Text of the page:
- widely seen as demonstrating a credible solution to the urban housing problem.
Shaftesbury Park was built between 1872 and 1877. It was the first major development of the Artizans’, Labourers’, & General Dwellings Company, founded by a band of working men in 1866–7.
Through ‘industrial partnership’ and a unique financial model it could build better houses for less than the speculative builder, pay its workmen more than standard wages, sell or let its houses below the market level, and yet produce a return on capital of six per cent. It offered its inhabitants not only a healthy home environment but the benefits of community living, underpinned by co-operation and self-help.
The estate occupies a flat area of land at the edge of the River Thames flood plain just north of the slope rising to Clapham Common
. Historically the area was occupied by Battersea Fields, the poorly drained common land covering the area as far as the river. The Heathwall Ditch ran along the foot of the slope and drained into the River Effra and Falcon Brook, making Battersea an island; present day Heathwall Street
marks the line of this water course. A stream crossed the area on the line of present day Grayshott Road
The land for the Battersea estate was purchased in 1872. The original concept was to combine new housing of various classes with social facilities such as meeting rooms, school rooms, a wash house and baths.. One facility certainly not to be provided on the estate was a public house, which was an attempt by the reformers behind the scheme to avoid the social problems of cheap alcohol.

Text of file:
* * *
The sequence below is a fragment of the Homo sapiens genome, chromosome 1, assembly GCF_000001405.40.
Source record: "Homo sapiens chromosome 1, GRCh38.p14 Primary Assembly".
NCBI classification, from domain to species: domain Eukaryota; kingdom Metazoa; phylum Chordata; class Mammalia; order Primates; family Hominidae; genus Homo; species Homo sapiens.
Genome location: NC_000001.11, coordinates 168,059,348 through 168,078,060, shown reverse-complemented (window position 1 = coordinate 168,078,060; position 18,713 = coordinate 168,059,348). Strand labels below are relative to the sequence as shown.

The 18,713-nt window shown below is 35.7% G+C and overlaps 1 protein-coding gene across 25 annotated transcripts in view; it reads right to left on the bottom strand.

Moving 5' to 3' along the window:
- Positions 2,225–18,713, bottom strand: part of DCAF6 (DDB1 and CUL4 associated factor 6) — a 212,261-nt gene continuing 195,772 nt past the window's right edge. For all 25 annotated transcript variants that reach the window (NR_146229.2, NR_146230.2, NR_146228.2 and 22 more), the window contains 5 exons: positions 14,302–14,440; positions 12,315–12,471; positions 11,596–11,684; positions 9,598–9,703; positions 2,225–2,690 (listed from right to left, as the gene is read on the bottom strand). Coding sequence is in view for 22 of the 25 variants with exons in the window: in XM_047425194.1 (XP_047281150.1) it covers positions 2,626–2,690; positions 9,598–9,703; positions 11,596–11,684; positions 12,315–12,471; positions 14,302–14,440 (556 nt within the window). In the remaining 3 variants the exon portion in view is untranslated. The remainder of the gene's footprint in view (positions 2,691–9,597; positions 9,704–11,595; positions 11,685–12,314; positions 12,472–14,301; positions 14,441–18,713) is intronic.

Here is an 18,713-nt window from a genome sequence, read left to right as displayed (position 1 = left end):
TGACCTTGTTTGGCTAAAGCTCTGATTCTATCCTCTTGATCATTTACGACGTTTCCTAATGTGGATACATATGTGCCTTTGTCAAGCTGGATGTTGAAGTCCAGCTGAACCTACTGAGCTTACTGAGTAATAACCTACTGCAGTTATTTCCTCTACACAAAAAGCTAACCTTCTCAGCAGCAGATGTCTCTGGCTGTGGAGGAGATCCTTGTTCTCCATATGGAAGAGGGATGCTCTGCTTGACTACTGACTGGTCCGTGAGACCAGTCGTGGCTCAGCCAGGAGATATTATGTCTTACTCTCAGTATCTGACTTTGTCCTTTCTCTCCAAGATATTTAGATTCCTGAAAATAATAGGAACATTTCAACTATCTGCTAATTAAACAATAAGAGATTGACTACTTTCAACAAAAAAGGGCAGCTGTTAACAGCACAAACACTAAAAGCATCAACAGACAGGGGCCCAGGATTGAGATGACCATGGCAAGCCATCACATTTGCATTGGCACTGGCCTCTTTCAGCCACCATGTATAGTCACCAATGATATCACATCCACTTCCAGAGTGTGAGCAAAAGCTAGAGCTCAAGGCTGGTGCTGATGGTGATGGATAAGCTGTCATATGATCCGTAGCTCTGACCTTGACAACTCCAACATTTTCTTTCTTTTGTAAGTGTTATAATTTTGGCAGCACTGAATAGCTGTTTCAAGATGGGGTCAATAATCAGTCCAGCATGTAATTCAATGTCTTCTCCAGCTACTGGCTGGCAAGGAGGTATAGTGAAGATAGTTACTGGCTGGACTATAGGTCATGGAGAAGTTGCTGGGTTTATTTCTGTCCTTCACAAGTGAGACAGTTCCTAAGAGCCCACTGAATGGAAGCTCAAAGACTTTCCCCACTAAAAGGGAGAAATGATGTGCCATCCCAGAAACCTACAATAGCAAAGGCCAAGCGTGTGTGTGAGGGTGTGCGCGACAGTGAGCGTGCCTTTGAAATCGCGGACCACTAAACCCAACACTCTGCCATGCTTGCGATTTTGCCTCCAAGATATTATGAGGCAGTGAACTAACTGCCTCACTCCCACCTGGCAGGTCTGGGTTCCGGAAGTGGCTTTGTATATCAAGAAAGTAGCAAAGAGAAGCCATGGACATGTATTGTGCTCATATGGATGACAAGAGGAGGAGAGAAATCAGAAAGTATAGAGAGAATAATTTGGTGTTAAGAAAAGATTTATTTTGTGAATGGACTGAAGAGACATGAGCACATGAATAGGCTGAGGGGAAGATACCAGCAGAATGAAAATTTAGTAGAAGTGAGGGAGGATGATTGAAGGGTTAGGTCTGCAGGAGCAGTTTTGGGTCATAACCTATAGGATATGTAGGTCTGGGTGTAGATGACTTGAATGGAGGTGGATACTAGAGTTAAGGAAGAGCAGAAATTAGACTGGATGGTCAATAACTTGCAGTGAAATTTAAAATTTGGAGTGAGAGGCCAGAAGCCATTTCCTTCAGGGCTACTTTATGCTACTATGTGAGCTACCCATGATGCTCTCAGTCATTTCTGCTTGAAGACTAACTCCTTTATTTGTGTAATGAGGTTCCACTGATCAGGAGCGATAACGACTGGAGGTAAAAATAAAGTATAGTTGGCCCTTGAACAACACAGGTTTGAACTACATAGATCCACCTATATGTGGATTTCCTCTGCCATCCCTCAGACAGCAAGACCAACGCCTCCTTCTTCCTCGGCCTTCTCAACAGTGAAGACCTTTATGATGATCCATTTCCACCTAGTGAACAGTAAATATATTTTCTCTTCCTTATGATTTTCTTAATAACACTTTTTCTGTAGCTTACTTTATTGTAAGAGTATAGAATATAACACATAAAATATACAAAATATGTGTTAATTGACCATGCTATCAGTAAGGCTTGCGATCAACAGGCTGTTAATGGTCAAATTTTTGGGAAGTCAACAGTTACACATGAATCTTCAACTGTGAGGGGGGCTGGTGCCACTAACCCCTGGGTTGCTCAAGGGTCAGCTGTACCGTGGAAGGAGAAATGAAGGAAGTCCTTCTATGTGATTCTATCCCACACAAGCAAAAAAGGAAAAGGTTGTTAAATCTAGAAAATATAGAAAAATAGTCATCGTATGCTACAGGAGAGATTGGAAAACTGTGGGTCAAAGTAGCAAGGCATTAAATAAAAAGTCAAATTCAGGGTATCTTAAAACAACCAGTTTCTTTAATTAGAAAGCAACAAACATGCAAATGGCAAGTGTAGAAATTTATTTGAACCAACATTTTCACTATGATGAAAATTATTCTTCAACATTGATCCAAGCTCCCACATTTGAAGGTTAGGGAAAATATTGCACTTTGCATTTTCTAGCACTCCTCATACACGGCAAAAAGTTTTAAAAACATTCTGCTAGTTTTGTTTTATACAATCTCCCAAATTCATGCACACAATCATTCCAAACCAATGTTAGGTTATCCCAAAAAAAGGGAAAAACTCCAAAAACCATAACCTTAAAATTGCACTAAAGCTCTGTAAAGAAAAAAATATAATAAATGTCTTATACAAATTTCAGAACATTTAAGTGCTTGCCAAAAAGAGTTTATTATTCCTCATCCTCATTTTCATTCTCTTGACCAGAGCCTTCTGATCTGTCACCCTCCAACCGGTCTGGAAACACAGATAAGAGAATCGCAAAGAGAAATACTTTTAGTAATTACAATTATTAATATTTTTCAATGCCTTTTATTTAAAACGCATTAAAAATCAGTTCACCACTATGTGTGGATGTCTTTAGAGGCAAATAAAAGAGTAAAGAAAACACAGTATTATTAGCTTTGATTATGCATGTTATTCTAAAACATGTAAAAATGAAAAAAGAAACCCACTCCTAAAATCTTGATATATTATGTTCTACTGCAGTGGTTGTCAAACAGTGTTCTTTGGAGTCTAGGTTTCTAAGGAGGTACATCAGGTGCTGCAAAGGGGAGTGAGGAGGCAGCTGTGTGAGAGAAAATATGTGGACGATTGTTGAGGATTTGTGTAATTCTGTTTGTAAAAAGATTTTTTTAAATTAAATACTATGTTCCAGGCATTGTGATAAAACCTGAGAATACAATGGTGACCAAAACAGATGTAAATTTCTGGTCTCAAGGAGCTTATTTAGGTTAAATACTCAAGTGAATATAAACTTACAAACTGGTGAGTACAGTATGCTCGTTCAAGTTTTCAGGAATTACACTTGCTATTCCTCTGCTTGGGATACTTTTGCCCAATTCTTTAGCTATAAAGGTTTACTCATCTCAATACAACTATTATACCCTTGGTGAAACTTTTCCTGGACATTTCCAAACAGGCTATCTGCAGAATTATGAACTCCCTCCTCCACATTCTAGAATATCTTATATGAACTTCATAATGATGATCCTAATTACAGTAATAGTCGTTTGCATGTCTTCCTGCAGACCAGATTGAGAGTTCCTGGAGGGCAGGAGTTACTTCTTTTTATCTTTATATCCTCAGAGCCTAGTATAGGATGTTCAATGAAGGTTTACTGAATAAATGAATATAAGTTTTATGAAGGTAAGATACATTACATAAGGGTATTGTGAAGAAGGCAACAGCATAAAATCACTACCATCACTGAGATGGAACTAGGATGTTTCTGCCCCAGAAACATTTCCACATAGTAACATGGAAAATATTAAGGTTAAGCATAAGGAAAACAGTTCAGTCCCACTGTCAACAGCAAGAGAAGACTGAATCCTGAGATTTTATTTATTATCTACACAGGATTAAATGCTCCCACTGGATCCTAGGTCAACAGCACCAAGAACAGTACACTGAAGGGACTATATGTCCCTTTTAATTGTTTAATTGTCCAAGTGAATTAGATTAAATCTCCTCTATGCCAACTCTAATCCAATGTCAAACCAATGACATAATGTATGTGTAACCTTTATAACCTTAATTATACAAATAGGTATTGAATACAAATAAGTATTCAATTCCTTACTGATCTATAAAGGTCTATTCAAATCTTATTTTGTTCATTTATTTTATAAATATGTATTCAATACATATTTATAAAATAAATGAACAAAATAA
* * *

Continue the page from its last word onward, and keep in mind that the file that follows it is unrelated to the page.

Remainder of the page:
The houses were generally well built and well-appointed by the standards of the day. They incorporated a few minor technical advances over much speculative housing of this class, notably built-in ventilation and an improved system of drainage. Effort was made to bring architectural variety and interest to the terrace fronts through simple decorative features.
The Artizans’ Company embarked upon three more estates on the same basic pattern: Queen’s Park in Kensal New Town in 1876; Noel Park in Hornsey, begun in 1881; and Leigham Court in Streatham, begun in 1889.
In 1877, with the estate not quite complete and only part of Queen’s Park built, the leading figures were ousted on charges of mismanagement and corruption. The entire board of directors was replaced.
In the years that followed, Shaftesbury Park faded from the wider public consciousness. It may have contributed to the thinking behind the London County Council’s Edwardian cottage estates. But its special sense of community is more prophetic of certain middle-class developments, notably Bedford Park and the garden cities.